October 4, 2014 Leave a comment
During an auction in Bath, a large slab of carved stone draws a lot of attention, some of it unwanted. The stone turns out to be a carving of Chaucer’s Wife of Bath and the attention it draws involves large sums of cash being bid and a trio of masked gunmen. When it is all over the stone remains in the hands of the auction house and one of the bidders is dead. Chief Superintendent Peter Diamond, and his team, are soon called in to sort things out. But things don’t add up. The gunmen, apparent thieves, leave empty handed. The shot bidder, who dies from his wounds, is a university professor who is a Chaucer expert but who also has a history of bad luck. The assailants appear to be there with little reason. As the team begins to try to put things together they end up raising more questions than they can answer. Pretty soon they’re investigating people with the most unusual connections and what first seemed a fairly simply case of theft now looks like more of a case of gun running and revenge than robbery.
This is Lovesey’s latest entry, the 14th, in his Inspector Diamond series and it is as stylishly crafted as the others in the series, perhaps more so since this one carries forward the history of character. Lovesey has once again built a mystery that seems almost unsolvable and then has Diamond manage to put it all together through what seems more sheer determination than anything else. Along the way there are amusing interplays between the investigating team and some seriously puzzling interventions required. The cast of characters is wide and diverse and any one of them seems capable of having been involved in the deed.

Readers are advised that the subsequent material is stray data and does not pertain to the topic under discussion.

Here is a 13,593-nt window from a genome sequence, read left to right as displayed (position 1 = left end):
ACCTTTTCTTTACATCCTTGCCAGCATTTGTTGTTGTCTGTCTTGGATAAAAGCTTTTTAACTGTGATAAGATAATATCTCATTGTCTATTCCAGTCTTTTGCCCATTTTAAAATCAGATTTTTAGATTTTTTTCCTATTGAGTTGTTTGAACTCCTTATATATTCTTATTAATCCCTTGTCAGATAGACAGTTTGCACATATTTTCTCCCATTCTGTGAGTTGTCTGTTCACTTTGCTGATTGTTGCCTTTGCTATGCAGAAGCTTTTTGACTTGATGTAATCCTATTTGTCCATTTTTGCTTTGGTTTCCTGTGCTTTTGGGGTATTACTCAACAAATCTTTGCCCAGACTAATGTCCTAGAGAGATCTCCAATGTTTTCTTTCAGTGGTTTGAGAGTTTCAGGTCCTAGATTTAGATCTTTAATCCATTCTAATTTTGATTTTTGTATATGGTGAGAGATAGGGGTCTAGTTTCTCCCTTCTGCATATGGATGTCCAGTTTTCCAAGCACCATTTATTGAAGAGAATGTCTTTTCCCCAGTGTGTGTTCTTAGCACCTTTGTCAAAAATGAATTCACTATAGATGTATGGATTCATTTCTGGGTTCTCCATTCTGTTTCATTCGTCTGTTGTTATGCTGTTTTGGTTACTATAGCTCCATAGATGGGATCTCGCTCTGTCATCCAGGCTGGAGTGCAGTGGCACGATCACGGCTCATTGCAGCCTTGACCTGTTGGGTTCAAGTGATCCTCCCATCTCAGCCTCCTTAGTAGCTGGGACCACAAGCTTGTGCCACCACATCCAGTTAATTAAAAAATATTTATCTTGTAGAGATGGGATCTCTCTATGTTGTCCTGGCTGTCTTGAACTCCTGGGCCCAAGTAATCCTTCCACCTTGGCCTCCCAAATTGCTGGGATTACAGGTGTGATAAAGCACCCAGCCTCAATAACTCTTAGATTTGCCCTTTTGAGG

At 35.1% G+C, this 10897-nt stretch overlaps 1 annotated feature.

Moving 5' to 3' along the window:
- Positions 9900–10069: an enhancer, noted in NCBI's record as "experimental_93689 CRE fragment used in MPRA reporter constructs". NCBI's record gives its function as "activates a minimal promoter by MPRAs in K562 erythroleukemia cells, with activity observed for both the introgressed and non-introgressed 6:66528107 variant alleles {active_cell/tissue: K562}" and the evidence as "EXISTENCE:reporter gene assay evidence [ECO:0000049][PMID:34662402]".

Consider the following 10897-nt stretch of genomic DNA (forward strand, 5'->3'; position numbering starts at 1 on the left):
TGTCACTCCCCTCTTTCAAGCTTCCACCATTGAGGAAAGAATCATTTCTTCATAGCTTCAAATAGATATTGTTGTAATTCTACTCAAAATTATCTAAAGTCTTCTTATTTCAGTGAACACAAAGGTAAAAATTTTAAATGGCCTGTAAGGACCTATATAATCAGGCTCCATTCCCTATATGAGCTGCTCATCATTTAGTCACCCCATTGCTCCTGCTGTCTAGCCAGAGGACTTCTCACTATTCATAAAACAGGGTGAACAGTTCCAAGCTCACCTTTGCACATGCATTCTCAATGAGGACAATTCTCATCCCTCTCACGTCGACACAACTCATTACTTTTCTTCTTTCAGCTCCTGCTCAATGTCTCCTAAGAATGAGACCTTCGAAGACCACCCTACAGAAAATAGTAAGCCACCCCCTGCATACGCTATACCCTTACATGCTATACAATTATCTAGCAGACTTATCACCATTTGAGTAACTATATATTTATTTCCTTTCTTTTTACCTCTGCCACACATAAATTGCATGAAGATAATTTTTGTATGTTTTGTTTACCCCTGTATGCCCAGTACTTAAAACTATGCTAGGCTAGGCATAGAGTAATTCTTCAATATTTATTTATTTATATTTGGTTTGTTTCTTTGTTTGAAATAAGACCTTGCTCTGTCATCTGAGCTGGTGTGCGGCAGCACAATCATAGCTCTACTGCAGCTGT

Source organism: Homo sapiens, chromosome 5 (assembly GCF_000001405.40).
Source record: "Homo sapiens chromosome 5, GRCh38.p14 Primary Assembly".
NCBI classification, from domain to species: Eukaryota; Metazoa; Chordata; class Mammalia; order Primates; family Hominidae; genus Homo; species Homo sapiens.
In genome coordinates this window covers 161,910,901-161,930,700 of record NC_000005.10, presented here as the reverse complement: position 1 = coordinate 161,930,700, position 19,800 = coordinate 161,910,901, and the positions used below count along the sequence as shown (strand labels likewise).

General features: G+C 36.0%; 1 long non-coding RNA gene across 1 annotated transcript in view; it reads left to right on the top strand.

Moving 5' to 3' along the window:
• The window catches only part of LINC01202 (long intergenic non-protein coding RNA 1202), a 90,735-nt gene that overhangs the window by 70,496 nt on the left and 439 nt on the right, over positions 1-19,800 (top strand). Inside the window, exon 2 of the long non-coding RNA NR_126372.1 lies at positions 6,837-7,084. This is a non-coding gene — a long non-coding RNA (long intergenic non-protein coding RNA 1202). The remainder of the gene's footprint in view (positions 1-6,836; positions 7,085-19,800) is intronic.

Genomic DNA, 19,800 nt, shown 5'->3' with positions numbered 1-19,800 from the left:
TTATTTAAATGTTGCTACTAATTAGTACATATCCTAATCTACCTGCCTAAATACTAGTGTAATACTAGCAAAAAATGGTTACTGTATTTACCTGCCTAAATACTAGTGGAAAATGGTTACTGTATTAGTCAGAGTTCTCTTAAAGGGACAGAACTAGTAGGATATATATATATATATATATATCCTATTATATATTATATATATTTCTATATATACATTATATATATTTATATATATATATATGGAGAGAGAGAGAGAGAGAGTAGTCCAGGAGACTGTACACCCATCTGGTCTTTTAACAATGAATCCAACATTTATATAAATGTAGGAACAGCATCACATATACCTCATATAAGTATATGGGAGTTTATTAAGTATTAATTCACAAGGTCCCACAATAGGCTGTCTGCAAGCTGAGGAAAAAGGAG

The Stone Wife is a fun and entertaining read giving you bits of English history along the way and introducing you to a cast of characters who are just as they should be for the roles they fill. Diamond and his team seem almost world weary with their lot but they manage to press on anyway. Lovesey presents all the clues but holds the resolution until right at the end as Diamond plays his hand in front of his team and the reader.
Recommended and if you would like to get a copy of your very own, click here: The Stone Wife (Peter Diamond #14)